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Fighting Cancer: New Microscopic Technique Could Help Detect, Diagnose Metastatic Melanomas

May 04, 2017 Story Contact(s): Jeff Sossamon COLUMBIA, Mo. – The fight against skin cancer just got a new weapon. For years, melanoma researchers have studied samples that were considered uniform in size and color, making them easier to examine by more conventional means. But melanomas don’t always come in the same shape and hue; often, melanomas

Biomarker Could Lead to Personalized Therapies for Prostate Cancer

Protein testing could aid clinicians in the proper diagnosis and treatment of the disease April 05, 2017 Story Contact: Jeff Sossamon COLUMBIA, Mo. – In 2016, more than 181,000 new cases of prostate cancer were reported in the U.S., according to the American Cancer Society. The prostate-specific antigen (PSA) test is one of the earliest ways

Scientists speed up muscle repair – could fight dystrophy

Wednesday, October 05, 2016 Baltimore, MD---Athletes, the elderly and those with degenerative muscle disease would all benefit from accelerated muscle repair. When skeletal muscles, those connected to the bone, are injured, muscle stem cells wake up from a dormant state and repair the damage. When muscles age, however, stem cell number and function declines, as

Cancer killers: C dots show ability to induce cell death in tumors

By Tom Fleischman Nanoparticles known as Cornell dots, or C dots, have shown great promise as a therapeutic tool in the detection and treatment of cancer. Now, the ultrasmall particles – developed more than a dozen years ago by Ulrich Wiesner, the Spencer T. Olin Professor of Engineering – have shown they can do something

New Nanoscale Technologies Could Revolutionize Microscopes, Study of Disease

July 19, 2016 Story Contact(s): Jeff Sossamon COLUMBIA, Mo. – Research completed through a collaboration with University of Missouri engineers, biologists, and chemists could transform how scientists study molecules and cells at sub-microscopic (nanoscale) levels. Shubra Gangopadhyay, an electrical and computer engineer and her team at MU recently published studies outlining a new, relatively inexpensive imaging platform that enables

Fracking Chemicals and Human Development

Fri, 08/28/2015 - 2:30pm Greg Watry, Digital Reporter A hydraulic fracturing operation is underway at this drilling pad in the Marcellus Shale gas play of southwestern Pennsylvania. The two beige-colored structures in the middle are well-heads, with pipes coming into them bringing the pressurized water, chemical and sand mixture that is pumped into the well to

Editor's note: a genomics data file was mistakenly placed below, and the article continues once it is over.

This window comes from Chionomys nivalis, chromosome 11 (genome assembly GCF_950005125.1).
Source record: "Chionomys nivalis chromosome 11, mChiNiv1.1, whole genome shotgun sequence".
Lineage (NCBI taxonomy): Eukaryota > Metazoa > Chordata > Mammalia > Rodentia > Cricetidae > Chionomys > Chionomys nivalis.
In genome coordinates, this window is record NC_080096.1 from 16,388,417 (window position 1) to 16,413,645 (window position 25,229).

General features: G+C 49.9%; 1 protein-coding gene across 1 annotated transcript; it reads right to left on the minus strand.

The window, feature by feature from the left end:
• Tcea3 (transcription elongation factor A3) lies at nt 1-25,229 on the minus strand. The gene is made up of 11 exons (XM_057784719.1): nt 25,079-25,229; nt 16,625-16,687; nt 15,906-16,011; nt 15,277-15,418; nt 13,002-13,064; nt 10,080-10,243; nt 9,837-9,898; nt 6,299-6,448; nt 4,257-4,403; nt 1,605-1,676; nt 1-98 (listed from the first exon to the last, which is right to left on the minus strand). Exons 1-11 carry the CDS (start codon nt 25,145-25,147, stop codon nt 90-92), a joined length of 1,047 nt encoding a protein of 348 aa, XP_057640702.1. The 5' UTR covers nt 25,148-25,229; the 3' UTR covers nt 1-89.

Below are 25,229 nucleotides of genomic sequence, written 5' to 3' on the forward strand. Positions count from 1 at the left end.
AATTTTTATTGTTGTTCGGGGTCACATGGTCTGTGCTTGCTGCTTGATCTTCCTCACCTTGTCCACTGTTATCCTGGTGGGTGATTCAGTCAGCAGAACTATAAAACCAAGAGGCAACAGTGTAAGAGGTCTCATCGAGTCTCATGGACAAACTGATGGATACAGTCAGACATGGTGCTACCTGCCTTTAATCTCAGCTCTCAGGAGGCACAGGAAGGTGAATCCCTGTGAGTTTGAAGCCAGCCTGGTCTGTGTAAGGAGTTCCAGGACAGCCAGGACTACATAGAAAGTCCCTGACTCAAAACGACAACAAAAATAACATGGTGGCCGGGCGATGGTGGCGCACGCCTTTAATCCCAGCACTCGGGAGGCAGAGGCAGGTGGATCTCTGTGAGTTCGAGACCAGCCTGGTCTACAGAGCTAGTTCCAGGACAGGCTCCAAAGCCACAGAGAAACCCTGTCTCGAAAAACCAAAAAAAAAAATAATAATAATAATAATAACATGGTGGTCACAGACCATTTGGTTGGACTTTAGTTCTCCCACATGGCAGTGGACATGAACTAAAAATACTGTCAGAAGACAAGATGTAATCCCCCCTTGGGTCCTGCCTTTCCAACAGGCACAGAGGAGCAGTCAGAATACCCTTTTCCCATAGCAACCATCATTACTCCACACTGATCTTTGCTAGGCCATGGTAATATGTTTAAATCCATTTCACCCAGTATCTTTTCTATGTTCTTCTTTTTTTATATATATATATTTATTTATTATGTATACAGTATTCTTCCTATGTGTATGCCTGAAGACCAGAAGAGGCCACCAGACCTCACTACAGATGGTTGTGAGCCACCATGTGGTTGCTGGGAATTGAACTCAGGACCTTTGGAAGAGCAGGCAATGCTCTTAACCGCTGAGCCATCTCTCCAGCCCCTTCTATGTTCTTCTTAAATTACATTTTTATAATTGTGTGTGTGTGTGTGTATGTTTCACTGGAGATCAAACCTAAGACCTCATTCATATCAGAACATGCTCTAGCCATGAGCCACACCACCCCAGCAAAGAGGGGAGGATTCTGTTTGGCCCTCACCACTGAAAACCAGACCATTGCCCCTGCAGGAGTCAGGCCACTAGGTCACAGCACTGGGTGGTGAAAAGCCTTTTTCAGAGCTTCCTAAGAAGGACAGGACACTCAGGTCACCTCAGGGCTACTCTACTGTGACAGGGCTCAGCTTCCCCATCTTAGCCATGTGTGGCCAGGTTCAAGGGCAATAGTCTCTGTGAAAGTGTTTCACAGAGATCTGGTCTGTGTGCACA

Human Development Could be Harmed by Endocrine Disrupting Chemicals Released During Natural Gas Extraction

Scientists recommend process to examine total endocrine disrupting activity from exposure to harmful mixtures Aug. 27, 2015 Jeff Sossamon COLUMBIA, Mo. – More than 15 million Americans live within one mile of unconventional oil and gas (UOG) operations that combine directional drilling and hydraulic fracturing, or “fracking,” to release natural gas from underground rock. Scientific studies

Contrary to Previous Studies, Diabetes Affects Diaphragm, Smooth Muscle Cells Differently

Discovery could lead to better research of respiratory failure in individuals with diabetes Aug. 19, 2015 Story Contact(s): Jeff Sossamon COLUMBIA, Mo. – Previous studies have shown that diabetes adversely affects breathing and respiratory function. However, in the past, researchers have not differentiated diaphragm muscle cells and the muscle cells of limb skeletal muscle in

App Helps Patients with Depression, Psychiatrists Manage Mood, Activity Levels

COLUMBIA, Mo. ― Approximately 16 million American adults are affected by depression. However, many patients see a psychiatrist only once every two to three months. Recognizing that patients often forget how their moods vary between visits, a team from the University of Missouri, Missouri University of Science and Technology and the Tiger Institute for Health